There were 35 new papal Swiss Guards sworn in on the afternoon of 6 May, after they took a solemn oath of allegiance to the pope at a ceremony in the S. Damaso courtyard of the Apostolic Palace.
The colourful ceremony took place in the presence of Vatican dignitaries, the Swiss ambassador to the Holy See, Paul Widmer, and the president of the Swiss Confederation Ueli Maurer. Pope Francis was represented by Archbishop Giovanni Angelo Becciu, Substitute for General Affairs of the Secretariat of State.
During the ceremony the new guards place one hand on the flag of the Swiss Guard while raising three fingers on their other hand, as a symbol of the Holy Trinity.
The annual event commemorates 6 May 1527, when 147 Swiss Guards died protecting Pope Clement VII from the army of the Holy Roman Emperor. The pope fled via the 800-m Passetto di Borgo passageway to the nearby refuge of Castel S. Angelo.
The much-photographed soldiers are famous for their blue, gold and red uniforms, and ancient halberd weapons. The Swiss Guard is the oldest army in the world and celebrated its 500th anniversary in 2006.
The guards must be of Swiss nationality, as well as being Catholic, single and under the age of 30. In addition to protecting the pope, the army performs ceremonial duties and assist at Vatican functions, and soldiers serve for between two and 25 years.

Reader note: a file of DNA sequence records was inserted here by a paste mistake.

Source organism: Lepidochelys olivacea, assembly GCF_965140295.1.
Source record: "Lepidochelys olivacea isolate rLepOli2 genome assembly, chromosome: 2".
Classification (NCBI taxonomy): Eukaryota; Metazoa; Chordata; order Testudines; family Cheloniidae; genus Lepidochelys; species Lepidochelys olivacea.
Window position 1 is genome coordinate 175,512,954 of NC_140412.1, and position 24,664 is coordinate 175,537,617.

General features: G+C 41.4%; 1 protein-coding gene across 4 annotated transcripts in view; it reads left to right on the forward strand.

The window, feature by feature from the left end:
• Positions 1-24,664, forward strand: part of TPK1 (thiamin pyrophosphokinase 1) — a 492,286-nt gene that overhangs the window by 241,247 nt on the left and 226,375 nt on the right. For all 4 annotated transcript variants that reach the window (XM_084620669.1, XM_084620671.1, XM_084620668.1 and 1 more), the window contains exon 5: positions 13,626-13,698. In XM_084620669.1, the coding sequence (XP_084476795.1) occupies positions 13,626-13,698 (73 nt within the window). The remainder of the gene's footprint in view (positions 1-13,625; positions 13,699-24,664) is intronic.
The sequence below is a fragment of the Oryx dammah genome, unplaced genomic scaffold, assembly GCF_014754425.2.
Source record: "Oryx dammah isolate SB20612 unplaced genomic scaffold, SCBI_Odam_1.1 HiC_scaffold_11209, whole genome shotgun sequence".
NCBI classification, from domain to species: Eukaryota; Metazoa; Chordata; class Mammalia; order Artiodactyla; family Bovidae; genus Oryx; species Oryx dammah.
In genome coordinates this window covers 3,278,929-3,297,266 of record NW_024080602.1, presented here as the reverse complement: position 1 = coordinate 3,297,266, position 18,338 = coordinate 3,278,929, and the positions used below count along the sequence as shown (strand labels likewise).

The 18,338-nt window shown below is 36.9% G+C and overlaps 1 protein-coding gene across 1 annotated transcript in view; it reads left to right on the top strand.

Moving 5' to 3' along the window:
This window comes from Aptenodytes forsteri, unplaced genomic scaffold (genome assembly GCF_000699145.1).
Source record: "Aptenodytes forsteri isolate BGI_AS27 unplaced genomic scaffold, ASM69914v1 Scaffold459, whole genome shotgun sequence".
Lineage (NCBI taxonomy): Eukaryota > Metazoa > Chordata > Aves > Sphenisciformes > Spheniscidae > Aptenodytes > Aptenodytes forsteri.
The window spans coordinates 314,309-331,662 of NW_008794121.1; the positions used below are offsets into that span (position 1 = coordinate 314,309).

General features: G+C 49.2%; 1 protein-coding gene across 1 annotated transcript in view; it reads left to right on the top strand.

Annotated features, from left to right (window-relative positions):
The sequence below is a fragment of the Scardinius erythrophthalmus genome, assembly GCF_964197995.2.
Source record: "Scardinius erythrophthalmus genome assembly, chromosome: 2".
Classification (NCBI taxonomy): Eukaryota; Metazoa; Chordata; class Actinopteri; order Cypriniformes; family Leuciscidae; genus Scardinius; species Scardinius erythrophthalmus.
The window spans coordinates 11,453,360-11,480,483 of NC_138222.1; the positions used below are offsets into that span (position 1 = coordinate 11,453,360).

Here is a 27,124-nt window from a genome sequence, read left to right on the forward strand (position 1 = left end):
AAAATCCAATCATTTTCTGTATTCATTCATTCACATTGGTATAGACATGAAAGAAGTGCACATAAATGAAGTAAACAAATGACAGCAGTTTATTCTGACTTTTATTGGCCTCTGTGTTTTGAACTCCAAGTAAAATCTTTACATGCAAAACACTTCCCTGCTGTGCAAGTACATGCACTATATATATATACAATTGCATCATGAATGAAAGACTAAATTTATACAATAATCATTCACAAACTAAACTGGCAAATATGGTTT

The mother-tongue languages of the new recruits comprise 28 German, six French and one Italian from the Ticino canton of southern Switzerland.
There are currently 110 guards at the service of the pope although recruiting new guards has become increasingly difficult in recent years. The army's commander Colonel Daniel Anrig said that during the period of transition from Pope Benedict XVI to Francis "there was an explosion of interest but in terms of recruitment we still don’t see the success we had hoped for."
The Swiss Guards became embroiled in a scandal 15 years ago when their commander Alois Estermann and his Venezuelan wife were assassinated in their home on Vatican territory on 4 May 1998. They were murdered by a young Swiss Guard, Cédric Tornay, who is then alleged to have killed himself on the spot. Formerly the guards’ acting commander, Estermann had been installed in his new position at the annual swearing-in ceremony earlier the same day. Mystery still surrounds the case which has led to numerous conspiracy theories.
For more information about the Swiss Guards see their Facebook page